"Thus from my lips, by thine, my sin is purged.""Then have my lips the sin that they have took.""Sin from thy lips? O trespass sweetly urged!Give me my sin again."

"You kiss by th' book." (1.5.108–11)

By the second kiss, they are perfectly attuned to one another, they know that they are, and they are enjoying themselves.

Theirs is a love that need not speak a name. But when it speaks, it speaks most beautifully. If it were heard, it would surmount any obstacle: a family's hostility, society's disapprobation, the law's punishments, religion's admonitions. In its light, the love of one's family, one's city, one's God, and every other love would be shown to be incomplete, imperfect, flawed—given time and circumstance, a "loving hate" (1.1.176). Theirs is the highest love, the measure of all others, whose flourishing requires that all others acknowledge it and transform themselves. If the love of God is evident in all the loves human beings experience, according to their kind and quality, and if there is no love of God independent of [End Page 32] human experience, then it is most present and perfectly realized in Romeo and Juliet's love for one another. They require no intermediary to a higher love. When they are together, talking, passing the time pleasantly or taking counsel if necessary, each is the other's "ghostly confessor" (2.6.21; 3.3.49).

The only obstacle Romeo and Juliet do not overcome is Laurence, their "friend professed" (3.3.50), whose absurd attempt to act as their intermediary in the world, ostensibly justified by a higher good, would eventually have become the stuff of anecdote in their "times to come" (3.5.53) had it not divided them and brought about their untimely and entirely unnecessary deaths. Had they lived, everything about Verona would have been transformed: familial relations, civil society, religion. Had Mercutio lived, even his wonderful friendship with Romeo—the only rival of Romeo's friendship with Juliet—would have been affected. And had Romeo and Juliet lived, no matter whether Verona recognized them, they would have had to confront one final, inescapable obstacle to their love: time—in other words, mortality. They themselves would have been measured by their own love with every new dawn. They would face being "life-weary" (5.1.62) whenever apart, but also whenever they were not fully themselves. Even if "love's shadows" (5.1.10) might be made to suffice at such times, what of the inescapability of death? Could there be any "consolation" (3.3.57–58) for the one who survived the other? Perhaps not. And yet is their love not the most perfect, which is to say the least imperfect, possible for mortals?12

Laurence's scheming divides them from one another unnaturally; and more, it silences them. Their voices, "muffled still" (1.1.171), cannot be heard in Verona because of his lying. The Veronese might very well accept his pious excuses and false revelations, but the audience must not: they have heard Juliet and Romeo talking together. Shakespeare has the Prince and the Friar provide the Veronese citizens with a comforting denouement, but for the play's audience there can be no catharsis. No catharsis of reconciliation is true, though the Prince persuades the Capulets and Montagues to put aside their differences and Laurence seems to persuade everyone that the deaths of Romeo and Juliet were necessary sacrifices for peace. Nothing changes: the civil peace eventually will be broken by feuding; everyone is essentially unaffected. Above all, no catharsis of pity is possible. The grief and anger persist. If Shakespeare leaves the Veronese to commemorate Romeo and Juliet with golden statues, it remains for the audience to understand their love and bring its transformative effects into the world.13 The heart of the mystery of [End Page 33] Shakespeare's political philosophy is not a disingenuous exhortation to love God and do as you please. We must allow Juliet and Romeo to love one another and do as they please. And we must each search for, and always be worthy of, such a beloved.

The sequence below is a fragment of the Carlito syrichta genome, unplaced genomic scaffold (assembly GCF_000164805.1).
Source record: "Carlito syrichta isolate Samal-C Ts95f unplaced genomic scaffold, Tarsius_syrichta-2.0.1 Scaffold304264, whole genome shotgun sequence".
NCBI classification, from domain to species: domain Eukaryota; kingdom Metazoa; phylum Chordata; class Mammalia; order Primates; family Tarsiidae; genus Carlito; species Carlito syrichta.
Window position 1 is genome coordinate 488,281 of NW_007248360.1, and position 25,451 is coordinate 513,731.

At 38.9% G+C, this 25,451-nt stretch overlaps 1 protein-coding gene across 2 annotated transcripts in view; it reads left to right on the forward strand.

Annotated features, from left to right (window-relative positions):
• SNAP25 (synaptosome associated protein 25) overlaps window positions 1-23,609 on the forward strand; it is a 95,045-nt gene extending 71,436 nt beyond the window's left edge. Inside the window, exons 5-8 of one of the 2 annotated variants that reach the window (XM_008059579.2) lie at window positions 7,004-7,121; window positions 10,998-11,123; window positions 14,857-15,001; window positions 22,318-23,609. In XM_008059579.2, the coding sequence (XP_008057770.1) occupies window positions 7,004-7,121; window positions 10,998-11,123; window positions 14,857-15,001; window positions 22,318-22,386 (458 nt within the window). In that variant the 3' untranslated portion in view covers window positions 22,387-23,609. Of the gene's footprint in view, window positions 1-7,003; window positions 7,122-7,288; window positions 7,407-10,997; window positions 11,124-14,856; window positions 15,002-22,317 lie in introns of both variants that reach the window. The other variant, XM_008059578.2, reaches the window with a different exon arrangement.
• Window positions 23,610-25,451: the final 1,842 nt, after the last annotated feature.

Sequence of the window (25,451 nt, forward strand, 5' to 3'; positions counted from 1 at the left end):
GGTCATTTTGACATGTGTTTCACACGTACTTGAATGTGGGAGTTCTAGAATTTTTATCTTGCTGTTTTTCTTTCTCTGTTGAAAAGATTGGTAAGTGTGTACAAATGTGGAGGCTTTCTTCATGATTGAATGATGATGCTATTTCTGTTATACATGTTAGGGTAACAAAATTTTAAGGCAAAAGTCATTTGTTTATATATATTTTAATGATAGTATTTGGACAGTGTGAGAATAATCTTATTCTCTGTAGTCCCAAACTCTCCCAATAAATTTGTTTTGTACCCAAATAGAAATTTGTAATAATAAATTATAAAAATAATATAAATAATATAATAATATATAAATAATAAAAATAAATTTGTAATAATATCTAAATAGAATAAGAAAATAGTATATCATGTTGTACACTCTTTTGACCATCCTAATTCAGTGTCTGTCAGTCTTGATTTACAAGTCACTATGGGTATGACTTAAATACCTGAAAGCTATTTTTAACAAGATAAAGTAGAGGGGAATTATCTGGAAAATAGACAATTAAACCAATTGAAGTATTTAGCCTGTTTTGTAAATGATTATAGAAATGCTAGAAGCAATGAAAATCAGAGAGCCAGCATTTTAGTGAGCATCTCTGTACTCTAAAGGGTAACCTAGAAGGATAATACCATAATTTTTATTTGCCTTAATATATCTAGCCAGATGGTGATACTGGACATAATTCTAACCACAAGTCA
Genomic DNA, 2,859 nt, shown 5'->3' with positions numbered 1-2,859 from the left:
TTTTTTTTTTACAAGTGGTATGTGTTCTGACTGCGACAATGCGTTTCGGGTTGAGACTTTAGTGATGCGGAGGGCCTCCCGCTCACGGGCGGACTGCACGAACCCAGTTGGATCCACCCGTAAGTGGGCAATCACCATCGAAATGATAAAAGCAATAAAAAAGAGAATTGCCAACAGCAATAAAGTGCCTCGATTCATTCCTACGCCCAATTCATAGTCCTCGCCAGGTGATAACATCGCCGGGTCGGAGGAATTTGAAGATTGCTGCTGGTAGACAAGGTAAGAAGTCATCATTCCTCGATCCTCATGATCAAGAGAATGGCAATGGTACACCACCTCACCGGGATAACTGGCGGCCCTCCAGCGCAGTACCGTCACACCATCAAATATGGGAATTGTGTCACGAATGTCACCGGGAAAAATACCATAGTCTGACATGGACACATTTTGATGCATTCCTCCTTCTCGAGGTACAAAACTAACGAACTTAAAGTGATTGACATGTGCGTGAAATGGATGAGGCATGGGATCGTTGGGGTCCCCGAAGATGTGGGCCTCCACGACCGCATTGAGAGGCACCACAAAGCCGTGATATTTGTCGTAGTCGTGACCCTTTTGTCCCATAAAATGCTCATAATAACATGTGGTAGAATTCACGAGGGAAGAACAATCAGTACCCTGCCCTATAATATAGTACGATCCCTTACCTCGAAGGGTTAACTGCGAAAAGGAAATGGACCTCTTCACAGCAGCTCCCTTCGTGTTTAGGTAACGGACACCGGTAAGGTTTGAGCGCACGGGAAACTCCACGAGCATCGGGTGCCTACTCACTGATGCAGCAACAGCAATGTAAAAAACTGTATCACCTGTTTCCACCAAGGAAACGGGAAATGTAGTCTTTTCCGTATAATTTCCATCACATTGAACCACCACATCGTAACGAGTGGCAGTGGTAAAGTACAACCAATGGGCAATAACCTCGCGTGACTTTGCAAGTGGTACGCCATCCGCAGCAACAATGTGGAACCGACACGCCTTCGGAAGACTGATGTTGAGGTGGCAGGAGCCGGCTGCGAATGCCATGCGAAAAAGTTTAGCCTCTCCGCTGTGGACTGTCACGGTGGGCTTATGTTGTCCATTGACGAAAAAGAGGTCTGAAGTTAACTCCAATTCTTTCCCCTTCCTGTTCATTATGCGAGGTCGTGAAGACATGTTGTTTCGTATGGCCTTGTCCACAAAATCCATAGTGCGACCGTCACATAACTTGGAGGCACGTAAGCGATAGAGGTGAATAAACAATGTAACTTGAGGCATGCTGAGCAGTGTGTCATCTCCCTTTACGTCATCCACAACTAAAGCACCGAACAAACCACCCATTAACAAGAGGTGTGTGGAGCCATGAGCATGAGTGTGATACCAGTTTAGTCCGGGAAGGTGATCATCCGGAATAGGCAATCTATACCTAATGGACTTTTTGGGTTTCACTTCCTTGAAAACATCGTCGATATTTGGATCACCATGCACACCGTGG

Zdravko Planinc
McMaster University

Footnotes

1. The edition cited throughout is William Shakespeare, Romeo and Juliet, ed. David Bevington (New York: Bantam, 1988); hereafter cited by act, scene, and line. I have also consulted the Oxford Shakespeare, ed. Jill Levenson (New York: Oxford University Press, 2000); the New Cambridge Shakespeare, ed. Blakemore Evans (Cambridge: Cambridge University Press, 2003); and occasionally also the New Variorum edition of the play, ed. Horace Howard Furness (1871; repr., New York: Dover, 1963). The reference I make to Feste's song uses William Shakespeare, Twelfth Night, ed. David Bevington and David Scott Kastan (New York: Bantam, 1988).

2. The Chorus and the Friar have persuaded a great many different people. Derrida, for instance, claims: "What happens to Romeo and Juliet … can only be what it is, accidental, insofar as it has already happened, in essence, before it happens. The desire of Romeo and Juliet did not encounter the poison, the contretemps, or the detour of the letter by chance" (Jacques Derrida, "Aphorism Countertime," Psyche: Inventions of the Other, vol. 2, ed. P. Kampf and E. Rottenberg [Stanford: Stanford University Press, 2008], p. 130). And Granville-Barker even writes: "For us also—despite our privileged vision—it has been a play of confused, passion-distorted happenings, and the Friar's plain tale makes the simple pity of them clear, and sends us away with this foremost in our minds" (Harley Granville-Barker, Prefaces to Shakespeare, vol. 2 [Princeton: Princeton University Press, 1947], p. 323; emphasis added).